Yabusame is a Japanese traditional sport with its own rituals in which Japanese archer samurai shoot three targets at a gallop.

Yabusame, an ancient traditional sport of Japan, was organized as a show and formalized as yabusame in the 12th century. The samurai continue to do this sport with their bow, arrow, and traditional clothes that have been used since the 12th century. Yabusame performances have been performed regularly for 800 years at the Tsurugaoka Hachimangu Shrine in Kamakura, Japan.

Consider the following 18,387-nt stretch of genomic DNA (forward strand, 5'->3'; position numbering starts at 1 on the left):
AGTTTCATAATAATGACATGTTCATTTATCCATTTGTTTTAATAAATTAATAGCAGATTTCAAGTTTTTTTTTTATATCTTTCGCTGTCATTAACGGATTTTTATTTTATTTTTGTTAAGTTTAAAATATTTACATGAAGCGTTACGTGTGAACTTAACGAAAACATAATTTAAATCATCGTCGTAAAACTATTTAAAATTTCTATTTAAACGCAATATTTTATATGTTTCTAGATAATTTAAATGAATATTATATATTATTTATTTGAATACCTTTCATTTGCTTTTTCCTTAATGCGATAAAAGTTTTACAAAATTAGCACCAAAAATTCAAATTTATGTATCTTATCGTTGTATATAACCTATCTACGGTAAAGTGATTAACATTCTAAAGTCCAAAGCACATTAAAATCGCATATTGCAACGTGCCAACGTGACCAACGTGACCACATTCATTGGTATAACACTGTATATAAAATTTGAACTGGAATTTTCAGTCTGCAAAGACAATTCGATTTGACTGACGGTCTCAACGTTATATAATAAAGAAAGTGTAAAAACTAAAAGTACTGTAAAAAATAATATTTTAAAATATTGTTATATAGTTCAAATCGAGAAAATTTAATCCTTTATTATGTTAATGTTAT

An archer on horseback sets out from one end of a rope course approximately 255 m long and gallops his horse to the other end. Without stopping or slowing down, he fires three arrows in succession at one of three wooden targets, each placed approximately 70 m apart on one side of the track. It then needs to slow down quickly so it can stop before the end of the course. The entire run ends in about 20 seconds and points are calculated based on how many targets were hit. There are three methods the archer uses to hit all three targets. These are: Yundeyoko (shooting the arrow to the left), yundesugaki (shooting at targets fixed on the ground), and metesugai (shooting at targets on the right).